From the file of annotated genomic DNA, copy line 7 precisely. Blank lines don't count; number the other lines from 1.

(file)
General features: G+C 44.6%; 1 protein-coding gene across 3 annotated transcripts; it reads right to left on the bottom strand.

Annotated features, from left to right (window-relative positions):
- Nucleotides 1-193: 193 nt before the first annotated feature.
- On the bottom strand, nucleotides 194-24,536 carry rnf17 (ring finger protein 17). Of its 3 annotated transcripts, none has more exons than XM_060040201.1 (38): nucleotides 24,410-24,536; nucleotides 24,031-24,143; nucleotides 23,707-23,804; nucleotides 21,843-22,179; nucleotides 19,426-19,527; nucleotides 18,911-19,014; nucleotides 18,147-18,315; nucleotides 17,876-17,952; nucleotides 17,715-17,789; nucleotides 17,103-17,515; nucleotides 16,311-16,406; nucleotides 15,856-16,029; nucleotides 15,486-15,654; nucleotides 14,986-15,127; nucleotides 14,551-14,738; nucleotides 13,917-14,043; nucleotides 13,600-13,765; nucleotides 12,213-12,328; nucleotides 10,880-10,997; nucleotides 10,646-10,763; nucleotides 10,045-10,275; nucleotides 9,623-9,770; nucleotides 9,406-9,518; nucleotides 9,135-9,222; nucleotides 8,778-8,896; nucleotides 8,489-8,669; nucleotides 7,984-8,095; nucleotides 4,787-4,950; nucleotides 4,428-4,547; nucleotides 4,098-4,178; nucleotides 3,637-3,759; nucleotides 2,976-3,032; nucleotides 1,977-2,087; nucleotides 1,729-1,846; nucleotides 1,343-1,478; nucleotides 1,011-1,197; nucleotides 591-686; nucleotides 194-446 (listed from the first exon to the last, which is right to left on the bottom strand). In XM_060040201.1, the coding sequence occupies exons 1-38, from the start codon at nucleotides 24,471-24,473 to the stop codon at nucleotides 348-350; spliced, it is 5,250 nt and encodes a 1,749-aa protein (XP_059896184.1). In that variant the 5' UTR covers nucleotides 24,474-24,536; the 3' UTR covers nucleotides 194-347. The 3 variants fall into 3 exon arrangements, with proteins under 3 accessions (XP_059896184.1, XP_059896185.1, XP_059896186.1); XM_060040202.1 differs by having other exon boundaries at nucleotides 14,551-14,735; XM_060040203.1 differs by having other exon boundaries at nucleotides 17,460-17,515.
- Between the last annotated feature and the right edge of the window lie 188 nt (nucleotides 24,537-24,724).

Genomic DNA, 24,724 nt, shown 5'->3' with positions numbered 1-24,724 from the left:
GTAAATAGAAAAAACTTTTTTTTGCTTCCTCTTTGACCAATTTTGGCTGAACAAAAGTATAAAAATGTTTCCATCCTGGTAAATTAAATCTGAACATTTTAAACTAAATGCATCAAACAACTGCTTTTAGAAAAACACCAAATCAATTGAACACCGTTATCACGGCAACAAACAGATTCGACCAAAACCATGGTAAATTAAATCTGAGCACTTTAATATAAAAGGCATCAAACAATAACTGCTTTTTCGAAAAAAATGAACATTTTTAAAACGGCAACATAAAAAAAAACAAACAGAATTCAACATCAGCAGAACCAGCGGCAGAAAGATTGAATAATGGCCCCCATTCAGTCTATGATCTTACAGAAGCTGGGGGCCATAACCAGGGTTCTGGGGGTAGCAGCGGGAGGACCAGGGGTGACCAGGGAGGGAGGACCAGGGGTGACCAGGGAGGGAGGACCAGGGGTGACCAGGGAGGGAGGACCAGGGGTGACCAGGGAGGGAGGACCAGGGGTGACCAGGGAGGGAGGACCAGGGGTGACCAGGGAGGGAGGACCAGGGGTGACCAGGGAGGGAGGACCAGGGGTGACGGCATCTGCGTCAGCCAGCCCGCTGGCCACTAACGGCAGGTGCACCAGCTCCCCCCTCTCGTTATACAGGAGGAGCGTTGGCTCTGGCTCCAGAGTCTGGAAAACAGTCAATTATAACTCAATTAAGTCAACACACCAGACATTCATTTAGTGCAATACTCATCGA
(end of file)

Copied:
GTAAATAGAAAAAACTTTTTTTTGCTTCCTCTTTGACCAATTTTGGCTGAACAAAAGTATAAAAATGTTTCCATCCTGGTAAATTAAATCTGAACATTTTAAACTAAATGCATCAAACAACTGCTTTTAGAAAAACACCAAATCAATTGAACACCGTTATCACGGCAACAAACAGATTCGACCAAAACCATGGTAAATTAAATCTGAGCACTTTAATATAAAAGGCATCAAACAATAACTGCTTTTTCGAAAAAAATGAACATTTTTAAAACGGCAACATAAAAAAAAACAAACAGAATTCAACATCAGCAGAACCAGCGGCAGAAAGATTGAATAATGGCCCCCATTCAGTCTATGATCTTACAGAAGCTGGGGGCCATAACCAGGGTTCTGGGGGTAGCAGCGGGAGGACCAGGGGTGACCAGGGAGGGAGGACCAGGGGTGACCAGGGAGGGAGGACCAGGGGTGACCAGGGAGGGAGGACCAGGGGTGACCAGGGAGGGAGGACCAGGGGTGACCAGGGAGGGAGGACCAGGGGTGACCAGGGAGGGAGGACCAGGGGTGACCAGGGAGGGAGGACCAGGGGTGACGGCATCTGCGTCAGCCAGCCCGCTGGCCACTAACGGCAGGTGCACCAGCTCCCCCCTCTCGTTATACAGGAGGAGCGTTGGCTCTGGCTCCAGAGTCTGGAAAACAGTCAATTATAACTCAATTAAGTCAACACACCAGACATTCATTTAGTGCAATACTCATCGA